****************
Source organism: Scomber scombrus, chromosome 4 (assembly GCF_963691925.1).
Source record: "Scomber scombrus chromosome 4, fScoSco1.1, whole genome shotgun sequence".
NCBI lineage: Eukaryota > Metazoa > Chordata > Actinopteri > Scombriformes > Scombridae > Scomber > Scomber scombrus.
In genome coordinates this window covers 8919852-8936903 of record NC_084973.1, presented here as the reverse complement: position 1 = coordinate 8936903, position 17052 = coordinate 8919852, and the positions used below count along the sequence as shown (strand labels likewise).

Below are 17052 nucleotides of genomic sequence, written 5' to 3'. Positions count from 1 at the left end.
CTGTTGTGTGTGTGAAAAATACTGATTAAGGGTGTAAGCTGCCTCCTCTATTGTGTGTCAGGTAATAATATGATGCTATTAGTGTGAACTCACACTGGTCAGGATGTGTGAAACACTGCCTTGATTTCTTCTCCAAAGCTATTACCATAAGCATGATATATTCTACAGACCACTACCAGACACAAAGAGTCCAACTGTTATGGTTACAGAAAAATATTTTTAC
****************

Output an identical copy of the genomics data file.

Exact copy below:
Source organism: Scomber scombrus, chromosome 4 (assembly GCF_963691925.1).
Source record: "Scomber scombrus chromosome 4, fScoSco1.1, whole genome shotgun sequence".
NCBI lineage: Eukaryota > Metazoa > Chordata > Actinopteri > Scombriformes > Scombridae > Scomber > Scomber scombrus.
In genome coordinates this window covers 8919852-8936903 of record NC_084973.1, presented here as the reverse complement: position 1 = coordinate 8936903, position 17052 = coordinate 8919852, and the positions used below count along the sequence as shown (strand labels likewise).

Below are 17052 nucleotides of genomic sequence, written 5' to 3'. Positions count from 1 at the left end.
CTGTTGTGTGTGTGAAAAATACTGATTAAGGGTGTAAGCTGCCTCCTCTATTGTGTGTCAGGTAATAATATGATGCTATTAGTGTGAACTCACACTGGTCAGGATGTGTGAAACACTGCCTTGATTTCTTCTCCAAAGCTATTACCATAAGCATGATATATTCTACAGACCACTACCAGACACAAAGAGTCCAACTGTTATGGTTACAGAAAAATATTTTTAC